A recent article on Slate.com by Gabriel Kahn reports that major textbook publishers are now producing online courses at the introductory level across various subjects. These courses include the extensive materials that are already bundled with many textbooks, such as videos, quizzes and activities, and can be run without much additional input from an instructor. Some of the courses include essays that are submitted online and graded automatically. The courses are offered through colleges and universities, but they essentially the same course no matter which institution is giving the student credit.
Proponents of the courses say that the lower cost of delivering them, as compared with a traditional course that involves many hours of an instructor’s time to prepare, deliver and mark, is a major benefit. The materials produced by textbook companies has a higher production value than what any individual instructor would be able to put together on his or her own. First-year courses are already somewhat standardized across institutions, especially in disciplines where one textbook is used by a majority of universities. Given that many professors (particularly at research-focused universities) would prefer to teach upper-level courses, offloading introductory courses onto the textbook companies rather than onto sessional lecturers may make university administrators happy as well.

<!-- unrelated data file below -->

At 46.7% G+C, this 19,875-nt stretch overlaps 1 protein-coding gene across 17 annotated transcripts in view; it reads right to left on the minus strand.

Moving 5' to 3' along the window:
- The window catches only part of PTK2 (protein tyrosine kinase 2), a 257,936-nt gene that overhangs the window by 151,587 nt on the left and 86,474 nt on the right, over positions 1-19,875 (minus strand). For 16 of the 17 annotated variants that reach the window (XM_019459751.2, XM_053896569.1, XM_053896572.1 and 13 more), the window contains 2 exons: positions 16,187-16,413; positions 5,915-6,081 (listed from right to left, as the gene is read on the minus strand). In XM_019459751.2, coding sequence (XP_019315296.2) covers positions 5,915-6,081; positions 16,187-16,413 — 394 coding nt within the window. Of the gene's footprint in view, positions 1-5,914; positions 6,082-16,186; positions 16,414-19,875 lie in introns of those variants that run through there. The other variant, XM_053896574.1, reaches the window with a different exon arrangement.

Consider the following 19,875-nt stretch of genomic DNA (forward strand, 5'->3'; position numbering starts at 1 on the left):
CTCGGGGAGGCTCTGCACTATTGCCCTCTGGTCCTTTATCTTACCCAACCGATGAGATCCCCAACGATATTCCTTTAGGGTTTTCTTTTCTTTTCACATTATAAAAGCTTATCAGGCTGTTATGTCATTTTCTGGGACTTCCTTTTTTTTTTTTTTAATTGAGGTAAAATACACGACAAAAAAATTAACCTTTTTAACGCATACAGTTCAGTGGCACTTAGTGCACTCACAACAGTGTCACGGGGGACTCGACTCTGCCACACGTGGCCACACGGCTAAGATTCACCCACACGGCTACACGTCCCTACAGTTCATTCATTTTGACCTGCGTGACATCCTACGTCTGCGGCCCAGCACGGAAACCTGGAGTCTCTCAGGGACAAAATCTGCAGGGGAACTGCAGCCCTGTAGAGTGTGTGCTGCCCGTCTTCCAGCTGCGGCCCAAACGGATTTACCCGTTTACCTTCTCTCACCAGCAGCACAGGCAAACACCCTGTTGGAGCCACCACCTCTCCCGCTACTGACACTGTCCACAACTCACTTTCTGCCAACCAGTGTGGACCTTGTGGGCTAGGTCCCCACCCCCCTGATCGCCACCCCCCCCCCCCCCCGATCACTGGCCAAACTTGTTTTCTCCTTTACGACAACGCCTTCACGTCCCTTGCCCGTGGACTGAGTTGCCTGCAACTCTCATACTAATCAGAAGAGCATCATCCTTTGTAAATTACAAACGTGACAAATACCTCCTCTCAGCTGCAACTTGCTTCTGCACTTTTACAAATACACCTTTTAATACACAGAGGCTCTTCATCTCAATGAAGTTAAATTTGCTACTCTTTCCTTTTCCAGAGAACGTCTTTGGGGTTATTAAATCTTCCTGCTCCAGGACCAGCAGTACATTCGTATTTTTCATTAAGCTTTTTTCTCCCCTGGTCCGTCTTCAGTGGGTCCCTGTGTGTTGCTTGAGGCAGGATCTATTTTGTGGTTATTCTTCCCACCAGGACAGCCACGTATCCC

I think that for instructors, these textbook-company courses should serve as a real wake-up call. While I am in favour of a flipped classroom model, perhaps using some of the textbook company’s videos and quizzes, anyone whose course could be replaced by software should be taking a long, hard look at their teaching methods. I believe that my job is not just to deliver content and assess students’ memorization of said content (and I agree that software could probably do those tasks), but also to personalize the content for my each group of students, inspire excitement about the subject matter, encourage and advise students, model a scientific way of thinking, and provide meaningful feedback on students’ progress. Maybe looking at what the textbook companies are offering in terms of online courses should give us a push toward focusing on those things that only real instructors can provide, and away from standing at the front of the room (or sitting in front of a webcam) delivering a speech.